On December 18, 16 members of the European Parliament (MEPs) wrote an open letter to Ethiopian Prime Minister Hailemariam Desalegn calling for the immediate release of the independent journalist and blogger Eskinder Nega, who was condemned in July to 18 years in prison under the country’s tough 2009 anti-terrorism legislation.
Since Prime Minister Meles Zenawi passed away in August, the trickle of news has slowed and the fate of political prisoners and jailed journalists had largely vanished from the European media’s radar screen. In Brussels however, European Union officials and MEPs have been closely following developments there. Ethiopia has long been considered by European development agencies as a good pupil in anti-poverty efforts and it is seen as a strategic ally in a region torn by conflicts. Preserving Ethiopia’s stability is a priority for Brussels, which wants at the same time to respect as much as possible the EU’s official human rights doctrine.
No one in the EU beltway is unaware of the authoritarian nature of the Ethiopian government or of the requirements of the Cotonou agreement that bases EU-Ethiopia relations on respect for democracy and human rights. But EU policy-makers and legislators disagree on how to address the new Ethiopian government.
EU diplomats tend to favor a policy of positive engagement with Addis Ababa, hoping that quiet diplomacy and economic assistance will move the regime toward liberalization. Meanwhile leading members of the European Parliament, an institution that has made human rights a core principle of its foreign policy initiatives, say a tougher and more principled approach is needed. They maintain that the opening up of the political space and the rescinding of repressive laws are essential to prevent the country from falling into political unrest. “The use of vague anti-terror legislation to silence legitimate expression threatens to seriously undermine the credibility of efforts to address real security threats to the region,” the 16 MEPs wrote.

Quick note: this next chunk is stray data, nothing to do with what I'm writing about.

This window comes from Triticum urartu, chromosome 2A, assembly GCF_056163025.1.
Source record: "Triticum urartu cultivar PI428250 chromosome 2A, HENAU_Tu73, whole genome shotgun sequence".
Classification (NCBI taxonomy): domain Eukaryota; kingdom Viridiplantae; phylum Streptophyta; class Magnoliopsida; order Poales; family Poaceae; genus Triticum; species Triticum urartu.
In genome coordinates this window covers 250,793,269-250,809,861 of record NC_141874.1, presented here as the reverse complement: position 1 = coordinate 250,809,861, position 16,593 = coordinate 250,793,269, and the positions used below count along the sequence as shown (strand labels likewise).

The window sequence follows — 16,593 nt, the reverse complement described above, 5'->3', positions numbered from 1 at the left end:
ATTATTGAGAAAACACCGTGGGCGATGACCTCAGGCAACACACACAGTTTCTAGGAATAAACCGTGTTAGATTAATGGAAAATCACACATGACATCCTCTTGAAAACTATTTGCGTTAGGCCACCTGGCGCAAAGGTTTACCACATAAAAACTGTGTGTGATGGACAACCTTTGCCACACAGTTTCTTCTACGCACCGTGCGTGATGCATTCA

The letter in favor of Eskinder’s release (which was initiated by Freedom Now, a Washington-based legal organization that serves as international pro bono counsel to Eskinder), shows that the campaign for press freedom in Ethiopia rallies a representative spectrum of the European Parliament. Although they are only 16 out of 754 deputies, the signatories belong to the largest political groups–the European People’s Party, the Progressive Alliance of Socialists and Democrats, the Alliance of Liberals and Democrats for Europe, and the European Conservatives and Reformists–which represent two-thirds of the Parliament.
In July, after learning of Eskinder’s sentence, EU High Representative for Foreign Affairs and Security Policy Catherine Ashton expressed her concern at the severity of the sentence and her fear that the 2009 Anti-Terrorism Proclamation could affect freedom of expression. She also asked the EU delegation in Addis Ababa to monitor trials under the law.
The ball is now in the court of the EU officials and national governments that take the executive decisions to determine the EU’s foreign policy towards Ethiopia.
While EU politicians debate, Eskinder remains in prison–today is his 462nd day behind bars. He appeared in court today regarding his appeal before the Supreme Court. The verdict was adjourned to January 18, 2013.